When I was growing up, my parents mostly made the food that their parents made for them. It was either country cooking or Italiano. We collected new recipes during our travels with the Army, and we added those dishes to our cuisine. One night we ate rigatoni with pepperoni sauce, the next night it was kimchi with sharp vegetables cooked on the hibachi, followed by a night of soup beans and cornbread, and then a weekend of wiener schnitzel. Whenever we wanted to make something new, or figure out how something was made, or stare at photos of dishes we wanted to make, we always turned to one source: the Good Housekeeping Cook Book circa 1942.
My mom picked up the cook book in Nashville in the late 50’s while she was attending a business school. She used the book after she got married to learn to cook, she said, because she spent her childhood working on the farm and not in the kitchen.
I started making the recipes in the book around junior high, focusing initially on sweets and desserts like raised doughnuts and penuche. When I left home in the late 70’s, I borrowed the book for a while (about 2 or 3 years), and adopted many more recipes (old fashion pancakes and dark christmas fruitcake were my favorites). Over the years, we passed the book back and forth—especially near a holiday or special occasion when we looked for that extra something special to make. Over the years, the book began to disintegrate from age and use, and then it finally disappeared sometime in the 90’s (I was not informed about it either).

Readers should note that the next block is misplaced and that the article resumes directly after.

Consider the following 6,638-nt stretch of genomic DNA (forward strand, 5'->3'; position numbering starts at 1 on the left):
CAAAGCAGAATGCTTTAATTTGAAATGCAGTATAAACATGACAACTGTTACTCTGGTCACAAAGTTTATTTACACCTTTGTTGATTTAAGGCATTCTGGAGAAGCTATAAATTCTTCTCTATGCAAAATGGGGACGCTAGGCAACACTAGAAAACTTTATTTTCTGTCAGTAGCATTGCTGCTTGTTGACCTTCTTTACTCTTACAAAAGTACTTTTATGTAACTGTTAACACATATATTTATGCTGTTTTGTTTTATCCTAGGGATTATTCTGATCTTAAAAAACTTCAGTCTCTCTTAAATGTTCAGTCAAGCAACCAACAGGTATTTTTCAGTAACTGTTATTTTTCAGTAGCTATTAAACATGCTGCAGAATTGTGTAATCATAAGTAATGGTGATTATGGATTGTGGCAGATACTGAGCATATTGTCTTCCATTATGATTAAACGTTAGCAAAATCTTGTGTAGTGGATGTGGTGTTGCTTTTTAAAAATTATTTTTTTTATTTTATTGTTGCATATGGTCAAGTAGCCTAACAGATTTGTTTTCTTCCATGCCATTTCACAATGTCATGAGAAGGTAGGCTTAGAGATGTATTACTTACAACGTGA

A couple of years ago, my mom and I were planning the food for my Halloween party. I asked about the book, hoping to use it for cool food ideas. When I learned that the book was gone, I was disheartened for a short time and then I realized that I had about 75 cookbooks at my disposal (I’m an avid cook book collector). None were suitable replacements for the old Good Housekeeping Cook Book. I searched vintage book websites until I found two copies: one for me and one for mom.
Probably my favorite recipe in the book is Banana Tea Bread. It has just the right amount of banana. It’s not too sweet, and it’s moist. The original recipe calls for one loaf pan, but I double the recipe and make a Bundt cake. Sometimes I throw in a cup of chopped walnuts for variety. It freezes well, too.
Banana Tea Bread
- 3½ cups sifted all-purpose flour
- 4 teaspoons baking powder
- ½ teaspoon baking soda
- 1 teaspoon salt
- ⅔ cups shortening
- 1⅓ cups granulated sugar
- 4 eggs unbeaten
- 2 cups mashed ripe bananas 4 or 6
- Heat oven to 350°F. Grease a Bundt pan or two 9"x5"x3" loaf pans.
- Sift flour, baking powder, soda, salt. With electric mixer at medium speed, thoroughly mix shortening with sugar, then eggs, until very light and fluffy, about 4 minutes. Then, at low speed, beat in flour mixture alternately with bananas just until smooth; turn into pan.
- Bake 50 minutes to 1 hour, or until a toothpick inserted into the center comes out clean. Cool in pan 10 minutes; remove. Cool before slicing.
Recipe NotesRecipe adapted from Good Housekeeping Cook Book, 1942.